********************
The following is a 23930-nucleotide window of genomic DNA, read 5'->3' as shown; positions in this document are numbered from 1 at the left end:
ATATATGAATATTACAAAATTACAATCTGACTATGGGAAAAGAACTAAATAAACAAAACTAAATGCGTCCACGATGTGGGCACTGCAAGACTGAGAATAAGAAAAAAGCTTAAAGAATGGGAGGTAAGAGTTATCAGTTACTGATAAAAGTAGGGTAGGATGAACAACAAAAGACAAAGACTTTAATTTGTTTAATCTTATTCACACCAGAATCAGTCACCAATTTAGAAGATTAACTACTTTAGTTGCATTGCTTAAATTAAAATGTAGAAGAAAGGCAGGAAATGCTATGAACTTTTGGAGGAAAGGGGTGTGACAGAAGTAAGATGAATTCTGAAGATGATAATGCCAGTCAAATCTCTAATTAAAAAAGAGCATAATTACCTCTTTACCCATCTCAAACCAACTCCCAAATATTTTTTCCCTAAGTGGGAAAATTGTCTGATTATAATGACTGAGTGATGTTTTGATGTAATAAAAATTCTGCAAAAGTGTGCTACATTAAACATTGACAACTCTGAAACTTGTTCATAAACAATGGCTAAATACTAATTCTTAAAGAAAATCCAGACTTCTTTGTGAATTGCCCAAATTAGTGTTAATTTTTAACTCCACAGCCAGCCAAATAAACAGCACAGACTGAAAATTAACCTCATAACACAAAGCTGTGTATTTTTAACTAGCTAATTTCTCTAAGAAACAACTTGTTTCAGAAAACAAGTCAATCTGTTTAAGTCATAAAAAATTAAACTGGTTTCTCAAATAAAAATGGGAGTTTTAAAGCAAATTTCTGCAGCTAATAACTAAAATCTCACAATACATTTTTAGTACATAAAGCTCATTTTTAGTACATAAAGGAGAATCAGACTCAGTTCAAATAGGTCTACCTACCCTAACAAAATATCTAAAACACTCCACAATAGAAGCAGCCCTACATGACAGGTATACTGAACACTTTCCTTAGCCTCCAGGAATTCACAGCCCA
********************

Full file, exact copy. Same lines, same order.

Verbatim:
The following is a 23930-nucleotide window of genomic DNA, read 5'->3' as shown; positions in this document are numbered from 1 at the left end:
ATATATGAATATTACAAAATTACAATCTGACTATGGGAAAAGAACTAAATAAACAAAACTAAATGCGTCCACGATGTGGGCACTGCAAGACTGAGAATAAGAAAAAAGCTTAAAGAATGGGAGGTAAGAGTTATCAGTTACTGATAAAAGTAGGGTAGGATGAACAACAAAAGACAAAGACTTTAATTTGTTTAATCTTATTCACACCAGAATCAGTCACCAATTTAGAAGATTAACTACTTTAGTTGCATTGCTTAAATTAAAATGTAGAAGAAAGGCAGGAAATGCTATGAACTTTTGGAGGAAAGGGGTGTGACAGAAGTAAGATGAATTCTGAAGATGATAATGCCAGTCAAATCTCTAATTAAAAAAGAGCATAATTACCTCTTTACCCATCTCAAACCAACTCCCAAATATTTTTTCCCTAAGTGGGAAAATTGTCTGATTATAATGACTGAGTGATGTTTTGATGTAATAAAAATTCTGCAAAAGTGTGCTACATTAAACATTGACAACTCTGAAACTTGTTCATAAACAATGGCTAAATACTAATTCTTAAAGAAAATCCAGACTTCTTTGTGAATTGCCCAAATTAGTGTTAATTTTTAACTCCACAGCCAGCCAAATAAACAGCACAGACTGAAAATTAACCTCATAACACAAAGCTGTGTATTTTTAACTAGCTAATTTCTCTAAGAAACAACTTGTTTCAGAAAACAAGTCAATCTGTTTAAGTCATAAAAAATTAAACTGGTTTCTCAAATAAAAATGGGAGTTTTAAAGCAAATTTCTGCAGCTAATAACTAAAATCTCACAATACATTTTTAGTACATAAAGCTCATTTTTAGTACATAAAGGAGAATCAGACTCAGTTCAAATAGGTCTACCTACCCTAACAAAATATCTAAAACACTCCACAATAGAAGCAGCCCTACATGACAGGTATACTGAACACTTTCCTTAGCCTCCAGGAATTCACAGCCCA